Noel Sloboda’s collection, Our Rarer Monsters (Sunnyoutside, 2013), gives voice to the monsters, misfits, outcasts, and bit players of literature in poems that are funny, insightful, and sometimes, a bit heartbreaking at the core. Our Rarer Monsters appeals to fans of fairy tales, mythology, Shakespeare, and of course, monsters. The book is a slim volume of poems and short narratives that explore what is monstrous and what is human and the places where those elements intersect. (more…)
Archive for March, 2014
Blitzkrieg, John Gosslee’s latest poetry collection, recently released by Rain Mountain Press, defined by the poet himself as “a surprise artistic assault by massed electronic, air, sea and ground forces under close coordination” is structured in an unusual way.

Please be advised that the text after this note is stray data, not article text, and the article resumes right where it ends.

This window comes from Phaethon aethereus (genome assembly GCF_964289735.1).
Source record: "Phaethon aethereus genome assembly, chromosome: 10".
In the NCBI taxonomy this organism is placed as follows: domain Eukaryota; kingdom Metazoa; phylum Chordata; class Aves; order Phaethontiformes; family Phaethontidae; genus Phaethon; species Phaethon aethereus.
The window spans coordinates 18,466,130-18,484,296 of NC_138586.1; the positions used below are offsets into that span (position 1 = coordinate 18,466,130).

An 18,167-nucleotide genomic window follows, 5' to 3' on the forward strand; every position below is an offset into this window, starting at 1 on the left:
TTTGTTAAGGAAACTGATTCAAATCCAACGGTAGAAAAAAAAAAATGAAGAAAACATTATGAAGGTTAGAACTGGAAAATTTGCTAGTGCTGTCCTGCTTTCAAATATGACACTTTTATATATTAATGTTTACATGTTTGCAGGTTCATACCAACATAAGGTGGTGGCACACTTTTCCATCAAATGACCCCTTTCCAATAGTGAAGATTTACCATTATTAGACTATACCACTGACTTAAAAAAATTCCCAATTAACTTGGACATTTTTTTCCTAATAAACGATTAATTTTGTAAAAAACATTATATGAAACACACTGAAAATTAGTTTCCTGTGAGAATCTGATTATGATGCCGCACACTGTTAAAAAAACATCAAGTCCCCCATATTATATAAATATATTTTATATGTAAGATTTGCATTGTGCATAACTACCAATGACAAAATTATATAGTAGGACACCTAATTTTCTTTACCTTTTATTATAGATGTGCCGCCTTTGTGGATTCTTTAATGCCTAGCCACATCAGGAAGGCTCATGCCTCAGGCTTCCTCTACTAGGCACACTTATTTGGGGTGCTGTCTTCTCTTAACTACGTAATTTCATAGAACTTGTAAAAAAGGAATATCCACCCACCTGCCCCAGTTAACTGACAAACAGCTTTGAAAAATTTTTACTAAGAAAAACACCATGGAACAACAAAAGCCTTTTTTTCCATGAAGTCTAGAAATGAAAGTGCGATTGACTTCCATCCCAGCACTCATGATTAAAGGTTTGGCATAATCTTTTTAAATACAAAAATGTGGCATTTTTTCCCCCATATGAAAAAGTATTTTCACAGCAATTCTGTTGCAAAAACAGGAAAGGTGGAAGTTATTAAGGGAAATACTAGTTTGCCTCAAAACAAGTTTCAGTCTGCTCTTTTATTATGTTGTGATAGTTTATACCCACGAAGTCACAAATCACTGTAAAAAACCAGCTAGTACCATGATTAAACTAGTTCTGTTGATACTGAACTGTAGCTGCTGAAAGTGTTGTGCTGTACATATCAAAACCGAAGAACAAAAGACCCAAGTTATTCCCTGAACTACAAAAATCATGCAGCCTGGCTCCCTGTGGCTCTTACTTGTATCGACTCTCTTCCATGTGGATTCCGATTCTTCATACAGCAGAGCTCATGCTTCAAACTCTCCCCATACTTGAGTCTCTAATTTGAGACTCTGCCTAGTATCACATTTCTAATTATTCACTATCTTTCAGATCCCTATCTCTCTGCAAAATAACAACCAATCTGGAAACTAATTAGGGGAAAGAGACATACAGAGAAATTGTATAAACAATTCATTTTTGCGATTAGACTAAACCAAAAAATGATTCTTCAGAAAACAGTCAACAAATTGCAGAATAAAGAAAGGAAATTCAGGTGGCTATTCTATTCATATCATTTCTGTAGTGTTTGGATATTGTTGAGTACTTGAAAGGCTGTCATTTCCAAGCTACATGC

After the epigram (“Father, deliver me / I am a pelican / that has swallowed a fish / being reeled in by the fisherman), I read the table of contents, then embarked on my one-sitting read. I found the poems at the beginning of the collection to be straightforward. They can be characterized by possessing concisely rendered images, clarity of insight, descriptions of space and place, musing on time and freedom, human volition and statements about the self’s relation to the universe. They were elusively quaint, yet also absolutely raw and rugged. I felt transported and felt ready for more. One of my favorite poems, entitled “I Stop Like an Axe Flung into a Tree,” has a hellfire immediacy, yet gripping imagery: “I stop like an axe flung into a tree / my hand on the deer’s neck rests / its antlers point at the constellations.” (more…)